Local: 915-838-1100

Davie, Valdez & McElroy, P.C.

free consultation | no fee if no recovery

El Paso Workers'' Compensation Law Blog

How to guard against burn injuries at work

Those working in the oil and gas industry in Texas and throughout the country need to be aware of the risks related to fires. In 2017, three workers in Colorado were injured when an oilfield pipeline fire broke out. One of the men later died from his injuries. To protect against fire and other burn injuries, workers should be outfitted with proper flame-resistant (FR) clothing. In addition to keeping workers safe, it can offer financial protection for employers.

According to the American Burn Association, an individual could need to spend 54 days in the hospital to recover from burns covering up to 60 percent of his or her body. That could cost a company $780,000 in hospital bills in addition to OSHA fines and other costs related to the accident. As stated in OHSA rule 1910.132, employers are required to be on the lookout for potential hazards and ways to prevent accidents from happening.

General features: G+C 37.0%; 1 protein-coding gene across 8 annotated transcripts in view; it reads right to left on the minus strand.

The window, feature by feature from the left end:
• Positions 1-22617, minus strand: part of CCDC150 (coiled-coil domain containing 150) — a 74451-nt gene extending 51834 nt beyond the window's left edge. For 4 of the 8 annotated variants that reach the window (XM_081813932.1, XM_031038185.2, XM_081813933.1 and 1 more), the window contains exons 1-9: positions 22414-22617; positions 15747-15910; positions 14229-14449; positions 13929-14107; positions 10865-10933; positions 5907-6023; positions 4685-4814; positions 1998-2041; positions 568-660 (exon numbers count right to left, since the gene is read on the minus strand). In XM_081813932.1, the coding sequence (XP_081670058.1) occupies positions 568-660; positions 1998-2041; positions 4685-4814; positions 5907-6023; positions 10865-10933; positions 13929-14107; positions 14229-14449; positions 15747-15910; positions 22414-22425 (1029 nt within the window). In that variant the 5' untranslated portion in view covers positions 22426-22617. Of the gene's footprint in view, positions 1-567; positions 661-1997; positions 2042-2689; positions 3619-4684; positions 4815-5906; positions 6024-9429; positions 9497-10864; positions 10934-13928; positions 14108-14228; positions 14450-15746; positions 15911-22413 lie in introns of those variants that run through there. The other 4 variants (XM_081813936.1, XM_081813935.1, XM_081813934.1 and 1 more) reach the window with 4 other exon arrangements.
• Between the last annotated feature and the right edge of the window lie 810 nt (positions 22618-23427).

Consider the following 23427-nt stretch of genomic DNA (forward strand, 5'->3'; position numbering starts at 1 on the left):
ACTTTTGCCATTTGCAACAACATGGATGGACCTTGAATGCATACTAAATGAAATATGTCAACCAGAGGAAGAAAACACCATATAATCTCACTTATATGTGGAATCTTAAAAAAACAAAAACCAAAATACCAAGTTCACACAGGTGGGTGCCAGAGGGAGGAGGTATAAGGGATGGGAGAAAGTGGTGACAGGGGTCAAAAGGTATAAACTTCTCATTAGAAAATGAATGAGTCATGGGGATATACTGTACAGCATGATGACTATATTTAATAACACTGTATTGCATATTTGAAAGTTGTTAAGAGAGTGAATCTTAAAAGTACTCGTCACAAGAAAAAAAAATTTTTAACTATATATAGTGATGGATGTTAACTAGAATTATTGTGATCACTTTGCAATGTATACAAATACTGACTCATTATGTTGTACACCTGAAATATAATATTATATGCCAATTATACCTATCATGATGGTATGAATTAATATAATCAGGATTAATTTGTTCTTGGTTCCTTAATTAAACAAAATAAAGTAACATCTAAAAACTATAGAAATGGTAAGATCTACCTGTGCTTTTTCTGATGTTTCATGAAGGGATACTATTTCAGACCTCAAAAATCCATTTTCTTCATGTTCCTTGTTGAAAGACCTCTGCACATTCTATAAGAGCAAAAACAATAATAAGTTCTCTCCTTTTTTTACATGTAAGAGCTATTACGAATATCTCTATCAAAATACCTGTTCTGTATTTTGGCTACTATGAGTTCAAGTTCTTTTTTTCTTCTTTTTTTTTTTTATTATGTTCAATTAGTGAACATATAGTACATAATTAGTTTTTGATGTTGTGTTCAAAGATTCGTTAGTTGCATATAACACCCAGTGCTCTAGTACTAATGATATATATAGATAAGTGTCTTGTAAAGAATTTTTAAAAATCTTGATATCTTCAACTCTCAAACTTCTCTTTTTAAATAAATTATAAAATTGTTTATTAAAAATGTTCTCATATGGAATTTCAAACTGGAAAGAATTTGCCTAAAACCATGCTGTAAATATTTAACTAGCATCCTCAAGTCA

Pinch points pose a danger in the workplace

Texas workers could find various parts of their body at risk from exposure to machinery in the workplace. The term "pinch point" is used to define any part of a machine that could catch a person or a part of their body between moving parts, between moving and stationary parts or between materials and the machine itself. There can be a number of different pinch points that workers encounter when dealing with machinery on the job, including robotic machines, conveyor belts, power presses, metal forming and construction machines, rollers, assembly devices, power doors and hatches, plastic molding mechanisms, printing presses and power transmission equipment.